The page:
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Why Pepco can't keep the lights on

Pepco's filings with District regulators show that in 2008 the company spent $446 per customer on transmission and distribution of electricity; $133 went toward operations and maintenance. That made Pepco the seventh-highest spender among 23 utilities that participated in a survey that year. Further comparisons are difficult because neither Pepco nor many other companies make detailed spending public.

In response to public complaints, Pepco has said it plans to increase spending on reliability improvements by $190 million in the District and Maryland over the next five years.

Rigby said Pepco has not determined the economic impact of the outages on the local economy. But Pepco and its investors have enjoyed attractive earnings and share prices that have nearly doubled since 2009. Pepco Holdings has about $8 billion in revenue, Rigby said, including what he called pass-throughs to other companies that generate and transmit the power that Pepco delivers.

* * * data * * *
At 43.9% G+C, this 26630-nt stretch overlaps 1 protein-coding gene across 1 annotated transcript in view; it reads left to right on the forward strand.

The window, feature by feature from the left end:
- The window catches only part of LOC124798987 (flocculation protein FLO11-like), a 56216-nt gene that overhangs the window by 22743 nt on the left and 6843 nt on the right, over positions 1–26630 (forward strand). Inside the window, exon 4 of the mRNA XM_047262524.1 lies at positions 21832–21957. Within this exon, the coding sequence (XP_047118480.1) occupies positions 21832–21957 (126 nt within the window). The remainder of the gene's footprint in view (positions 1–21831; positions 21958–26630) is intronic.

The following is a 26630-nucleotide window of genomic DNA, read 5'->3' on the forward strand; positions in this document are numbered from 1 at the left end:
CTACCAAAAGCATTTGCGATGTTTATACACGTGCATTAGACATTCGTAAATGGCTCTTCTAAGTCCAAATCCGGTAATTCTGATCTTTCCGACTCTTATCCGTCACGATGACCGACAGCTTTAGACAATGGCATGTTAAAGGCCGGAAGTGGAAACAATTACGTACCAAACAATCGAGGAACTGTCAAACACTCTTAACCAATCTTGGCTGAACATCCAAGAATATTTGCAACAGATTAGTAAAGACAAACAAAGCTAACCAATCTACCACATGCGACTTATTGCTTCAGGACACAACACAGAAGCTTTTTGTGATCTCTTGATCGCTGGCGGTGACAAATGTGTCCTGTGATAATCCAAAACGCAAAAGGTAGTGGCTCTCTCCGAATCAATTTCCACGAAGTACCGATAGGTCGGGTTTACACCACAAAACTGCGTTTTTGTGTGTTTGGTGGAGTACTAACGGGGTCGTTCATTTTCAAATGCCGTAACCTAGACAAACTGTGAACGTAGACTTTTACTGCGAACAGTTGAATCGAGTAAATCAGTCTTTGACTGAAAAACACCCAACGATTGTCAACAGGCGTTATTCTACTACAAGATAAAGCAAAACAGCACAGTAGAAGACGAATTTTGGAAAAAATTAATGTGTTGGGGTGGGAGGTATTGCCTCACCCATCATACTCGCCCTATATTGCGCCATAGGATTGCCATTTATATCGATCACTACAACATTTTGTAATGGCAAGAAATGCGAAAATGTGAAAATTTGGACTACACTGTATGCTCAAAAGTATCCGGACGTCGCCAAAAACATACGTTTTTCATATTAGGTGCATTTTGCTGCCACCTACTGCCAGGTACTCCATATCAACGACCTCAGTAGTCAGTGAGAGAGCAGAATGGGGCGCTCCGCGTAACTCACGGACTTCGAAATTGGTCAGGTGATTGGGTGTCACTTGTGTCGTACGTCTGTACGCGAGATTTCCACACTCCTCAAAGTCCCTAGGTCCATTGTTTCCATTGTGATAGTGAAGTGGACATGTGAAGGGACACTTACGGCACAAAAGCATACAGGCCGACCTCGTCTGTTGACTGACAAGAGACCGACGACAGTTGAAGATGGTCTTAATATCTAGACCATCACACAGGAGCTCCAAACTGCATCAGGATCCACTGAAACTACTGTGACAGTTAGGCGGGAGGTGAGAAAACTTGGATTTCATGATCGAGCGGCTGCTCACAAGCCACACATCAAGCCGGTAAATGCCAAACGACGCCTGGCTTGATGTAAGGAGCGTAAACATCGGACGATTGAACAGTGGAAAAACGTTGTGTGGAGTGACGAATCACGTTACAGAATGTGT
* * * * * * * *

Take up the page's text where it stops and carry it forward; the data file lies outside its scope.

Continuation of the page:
Pepco executives said they have had to balance spending on reliability with expenses in recent years, even as electric rates have increased. And they make no secret of whom they expect to shoulder the cost of enhancements.

"We're going to be spending more money," said William M. Gausman, senior vice president for strategic initiatives for Pepco Holdings. "Ultimately, people will have to pay for these improvements."

Pepco's chief executive told stock analysts in an October call that Pepco's rate increases this past year in the District and Maryland were too small and that the company would seek more money by next summer.

Pepco customers, Gausman said, "can't afford us to be the best in everything. But we will have to be better than we were; there's no question about that."

Norma Jackson agrees. For the retired public school librarian, a pattern of brief outages culminated in March, when the power in her retirement community blinked out. It stayed off, hour after hour and into the next day, then the next and then the next, she said.

"We were without heat for about 31/2 days and I couldn't conjure any heat on my own," she said. "I realized I was practically blue. My fingers were stiff. I couldn't feel my arms or down my legs."

Despite the cold, she opened her door so emergency workers could get in if she needed help.

"I realized I was really in trouble and I pulled the emergency cord. I thought to myself, 'You may not make it, kiddo.' "

A rescue squad rushed her to an emergency room, and she remained hospitalized for a month, she recalled. Doctors put her on dialysis.

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